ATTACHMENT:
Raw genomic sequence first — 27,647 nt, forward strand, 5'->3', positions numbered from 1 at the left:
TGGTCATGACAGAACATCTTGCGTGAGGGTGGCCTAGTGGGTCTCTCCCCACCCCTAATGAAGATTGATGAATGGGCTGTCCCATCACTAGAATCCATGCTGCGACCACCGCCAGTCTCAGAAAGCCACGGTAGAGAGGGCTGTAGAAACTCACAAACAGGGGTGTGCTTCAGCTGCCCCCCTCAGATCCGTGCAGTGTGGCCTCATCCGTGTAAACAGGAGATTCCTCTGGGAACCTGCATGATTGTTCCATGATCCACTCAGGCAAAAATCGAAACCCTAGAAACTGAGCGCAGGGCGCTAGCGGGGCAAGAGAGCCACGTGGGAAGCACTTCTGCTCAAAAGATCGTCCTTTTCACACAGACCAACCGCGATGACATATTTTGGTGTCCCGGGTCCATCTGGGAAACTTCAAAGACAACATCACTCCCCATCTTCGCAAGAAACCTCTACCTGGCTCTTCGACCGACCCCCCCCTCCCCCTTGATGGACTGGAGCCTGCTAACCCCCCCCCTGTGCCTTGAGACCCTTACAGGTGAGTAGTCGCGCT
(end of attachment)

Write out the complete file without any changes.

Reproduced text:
Raw genomic sequence first — 27,647 nt, forward strand, 5'->3', positions numbered from 1 at the left:
TGGTCATGACAGAACATCTTGCGTGAGGGTGGCCTAGTGGGTCTCTCCCCACCCCTAATGAAGATTGATGAATGGGCTGTCCCATCACTAGAATCCATGCTGCGACCACCGCCAGTCTCAGAAAGCCACGGTAGAGAGGGCTGTAGAAACTCACAAACAGGGGTGTGCTTCAGCTGCCCCCCTCAGATCCGTGCAGTGTGGCCTCATCCGTGTAAACAGGAGATTCCTCTGGGAACCTGCATGATTGTTCCATGATCCACTCAGGCAAAAATCGAAACCCTAGAAACTGAGCGCAGGGCGCTAGCGGGGCAAGAGAGCCACGTGGGAAGCACTTCTGCTCAAAAGATCGTCCTTTTCACACAGACCAACCGCGATGACATATTTTGGTGTCCCGGGTCCATCTGGGAAACTTCAAAGACAACATCACTCCCCATCTTCGCAAGAAACCTCTACCTGGCTCTTCGACCGACCCCCCCCTCCCCCTTGATGGACTGGAGCCTGCTAACCCCCCCCCTGTGCCTTGAGACCCTTACAGGTGAGTAGTCGCGCT